What Should I Do at an Open House?
Home Buying
3 min read
A visit to an open house can be intoxicating. Your anticipation builds with each step toward the door. This is the home that could realize your dreams — or dash them. And part of the thrill is not knowing which it will be.

Emotions can swell as you wander from room to room, imagining the memories you will make. Desire may cloud your judgment. It’s time to slow down and balance your feelings with your real-world needs.

Buying a house requires strategy and patience, especially when the house already feels like home. Rather than rushing to judgment or getting your hopes up too soon, use these tips to visit every open house like an expert.

1. Set your parameters, but keep an open mind.

Major aspects of a home — number of rooms or yard size, for example — are often non-negotiable. But something unexpected may make you rethink your preferences. Maybe you thought you really needed a breakfast nook, but when you saw that kitchen island that doubles as a dining table, it was love at first sight.

The home buyer’s search is often evolutionary, so lean into it. Appreciating and embracing the unexpected means you’ll enjoy the journey a lot more and increase your options. This doesn’t mean abandoning the things you feel strongly about. It’s about knowing your passions and strategically entertaining the rest.

2. Be ready to answer some questions and prepare some of your own.

During an open house, a realtor will likely pepper you with questions. Having answers to things like “Are you working with an agent?” and “What’s your price range?” will make these conversations more productive.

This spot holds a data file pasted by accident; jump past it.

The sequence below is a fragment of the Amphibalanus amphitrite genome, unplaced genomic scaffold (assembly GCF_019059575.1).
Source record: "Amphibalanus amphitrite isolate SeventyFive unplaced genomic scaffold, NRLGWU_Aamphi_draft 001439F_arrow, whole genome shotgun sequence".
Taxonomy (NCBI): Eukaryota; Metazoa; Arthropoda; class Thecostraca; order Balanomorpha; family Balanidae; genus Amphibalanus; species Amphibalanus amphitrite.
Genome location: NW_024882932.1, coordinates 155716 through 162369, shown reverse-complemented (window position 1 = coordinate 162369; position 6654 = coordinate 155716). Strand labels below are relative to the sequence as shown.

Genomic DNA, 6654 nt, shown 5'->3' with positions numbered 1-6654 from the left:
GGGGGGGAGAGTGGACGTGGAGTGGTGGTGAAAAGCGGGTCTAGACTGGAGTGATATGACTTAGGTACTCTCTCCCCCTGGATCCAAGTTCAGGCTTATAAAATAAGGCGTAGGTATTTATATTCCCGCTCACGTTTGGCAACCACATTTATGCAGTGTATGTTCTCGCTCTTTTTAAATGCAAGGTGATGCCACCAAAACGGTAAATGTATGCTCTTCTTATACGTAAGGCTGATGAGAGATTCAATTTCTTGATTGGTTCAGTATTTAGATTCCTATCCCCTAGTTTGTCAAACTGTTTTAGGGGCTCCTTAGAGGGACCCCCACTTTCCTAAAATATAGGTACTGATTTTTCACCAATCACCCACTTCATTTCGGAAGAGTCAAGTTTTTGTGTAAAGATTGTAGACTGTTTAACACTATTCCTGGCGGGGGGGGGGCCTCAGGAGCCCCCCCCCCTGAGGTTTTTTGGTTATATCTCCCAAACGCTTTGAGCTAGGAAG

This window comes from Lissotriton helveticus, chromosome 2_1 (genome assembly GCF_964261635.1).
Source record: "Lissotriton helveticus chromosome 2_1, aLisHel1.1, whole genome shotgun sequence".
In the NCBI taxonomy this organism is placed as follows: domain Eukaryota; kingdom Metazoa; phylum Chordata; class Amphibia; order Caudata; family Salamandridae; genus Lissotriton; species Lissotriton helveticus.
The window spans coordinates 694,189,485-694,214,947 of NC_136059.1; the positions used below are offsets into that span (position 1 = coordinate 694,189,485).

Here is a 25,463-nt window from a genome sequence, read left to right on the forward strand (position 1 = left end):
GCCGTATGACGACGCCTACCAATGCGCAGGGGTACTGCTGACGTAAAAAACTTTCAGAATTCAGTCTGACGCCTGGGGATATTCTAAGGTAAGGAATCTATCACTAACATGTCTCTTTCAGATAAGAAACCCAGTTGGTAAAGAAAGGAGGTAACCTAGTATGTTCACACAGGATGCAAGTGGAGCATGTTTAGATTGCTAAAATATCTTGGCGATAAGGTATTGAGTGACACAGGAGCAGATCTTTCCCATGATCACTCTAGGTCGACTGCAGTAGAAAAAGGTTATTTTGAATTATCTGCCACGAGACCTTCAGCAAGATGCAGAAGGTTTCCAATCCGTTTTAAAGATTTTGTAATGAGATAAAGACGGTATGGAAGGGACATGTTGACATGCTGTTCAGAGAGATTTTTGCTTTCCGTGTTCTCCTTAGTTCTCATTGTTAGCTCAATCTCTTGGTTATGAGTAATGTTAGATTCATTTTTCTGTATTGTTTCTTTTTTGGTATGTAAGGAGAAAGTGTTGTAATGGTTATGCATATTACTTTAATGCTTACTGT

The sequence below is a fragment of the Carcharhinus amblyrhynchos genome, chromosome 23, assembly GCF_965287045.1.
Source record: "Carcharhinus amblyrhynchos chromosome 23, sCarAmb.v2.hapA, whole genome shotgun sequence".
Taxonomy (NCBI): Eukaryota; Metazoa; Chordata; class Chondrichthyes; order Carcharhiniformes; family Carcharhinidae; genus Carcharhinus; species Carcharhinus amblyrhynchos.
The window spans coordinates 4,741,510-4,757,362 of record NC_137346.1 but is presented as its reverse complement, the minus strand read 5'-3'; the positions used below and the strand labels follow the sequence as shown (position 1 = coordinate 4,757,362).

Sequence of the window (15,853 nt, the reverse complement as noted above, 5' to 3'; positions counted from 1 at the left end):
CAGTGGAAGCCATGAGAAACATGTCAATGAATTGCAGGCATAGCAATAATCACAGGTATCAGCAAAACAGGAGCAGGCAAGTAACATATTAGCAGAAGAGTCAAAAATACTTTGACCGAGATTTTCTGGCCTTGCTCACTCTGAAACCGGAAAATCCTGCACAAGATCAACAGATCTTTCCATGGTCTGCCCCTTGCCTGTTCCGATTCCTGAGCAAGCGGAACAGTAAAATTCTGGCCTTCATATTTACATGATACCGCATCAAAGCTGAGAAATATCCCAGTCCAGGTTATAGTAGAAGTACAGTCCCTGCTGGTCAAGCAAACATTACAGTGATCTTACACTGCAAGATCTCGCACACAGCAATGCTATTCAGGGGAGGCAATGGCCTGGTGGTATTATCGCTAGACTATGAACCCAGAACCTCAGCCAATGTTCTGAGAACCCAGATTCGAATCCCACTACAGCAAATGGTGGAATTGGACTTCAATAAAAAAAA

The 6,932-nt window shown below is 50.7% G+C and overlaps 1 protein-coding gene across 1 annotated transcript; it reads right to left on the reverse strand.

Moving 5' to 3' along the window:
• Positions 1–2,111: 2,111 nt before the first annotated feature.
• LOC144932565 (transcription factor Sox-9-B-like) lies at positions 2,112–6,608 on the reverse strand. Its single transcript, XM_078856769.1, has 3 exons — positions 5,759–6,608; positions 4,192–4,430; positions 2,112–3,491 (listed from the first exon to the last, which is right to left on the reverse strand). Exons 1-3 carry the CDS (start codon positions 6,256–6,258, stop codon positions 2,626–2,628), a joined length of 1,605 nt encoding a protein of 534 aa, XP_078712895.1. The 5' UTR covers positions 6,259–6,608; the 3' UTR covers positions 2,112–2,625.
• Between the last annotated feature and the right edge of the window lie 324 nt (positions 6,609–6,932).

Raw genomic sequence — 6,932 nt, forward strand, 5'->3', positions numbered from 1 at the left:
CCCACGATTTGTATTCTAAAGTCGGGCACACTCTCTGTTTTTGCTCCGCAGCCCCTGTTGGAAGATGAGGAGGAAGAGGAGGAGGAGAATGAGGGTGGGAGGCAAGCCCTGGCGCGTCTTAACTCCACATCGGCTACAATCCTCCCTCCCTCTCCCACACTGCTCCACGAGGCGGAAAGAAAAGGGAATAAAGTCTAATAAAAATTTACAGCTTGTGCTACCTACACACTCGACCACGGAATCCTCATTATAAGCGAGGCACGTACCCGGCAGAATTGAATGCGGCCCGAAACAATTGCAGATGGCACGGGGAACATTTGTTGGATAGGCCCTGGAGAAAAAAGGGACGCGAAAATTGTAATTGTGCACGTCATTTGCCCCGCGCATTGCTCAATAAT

It’s also a good idea to have a mental checklist of what’s most important to you. Ask the realtor about homeowners association (HOA) dues, nearby schools and if any recent renovations were made.

Conversation is part of the discovery and learning experience. Use them to learn what’s beyond the spec sheet.

3. Look out for lemons.

Look closely at a home’s details and keep an eye out for future trouble. Remember that sellers are putting on a show, so surprises often lurk below the surface. Some issues the buyer doesn’t have to disclose can end up being major expenses in a few years.

How old is the furnace and water heater? When was the last time the exterior was painted or the roof shingled? Is the wiring and plumbing up to date?

4. Know your financial options and have a plan.

Limit yourself to houses that won’t overwhelm you financially. Be sure to leave enough room to compete if the price gets pushed upward, and keep in mind closing costs and what it will take to furnish the home once it’s yours. Know how much your bank will loan to you, so you’ll know what you’re able to spend.

Then talk to Unison.

With a home co-investment, you can hit the 20% down payment mark without paying interest or monthly installments. "Put a little down, and Unison will invest the rest.

So, instead of stressing over how you'll come up with enough for the down payment, you can focus on choosing between the house with the island kitchen or the one with breakfast nook."

5. Keep your emotions in check.

House-hunting can be an emotional roller-coaster. Finding the right house at the right moment can sometimes seem impossible. One week, every property might be disappointing. The next, you might love every house you visit — and all of your offers will be rejected.

If a bidding war erupts, you may not be the victor. And if you are still sorting out your financial details, a cash buyer could swoop in and roll right into escrow. Visiting open houses when you’re not ready to buy can break your heart. You may think you’ve found “the one,” but the timing needs to be right, too.

From your first open house to the last, protect yourself by balancing hope with reality. Go in with a clear, pragmatic mind — but leave room for imagination and a little dreaming. This is the winning combination that can help make your search gratifying and fun.

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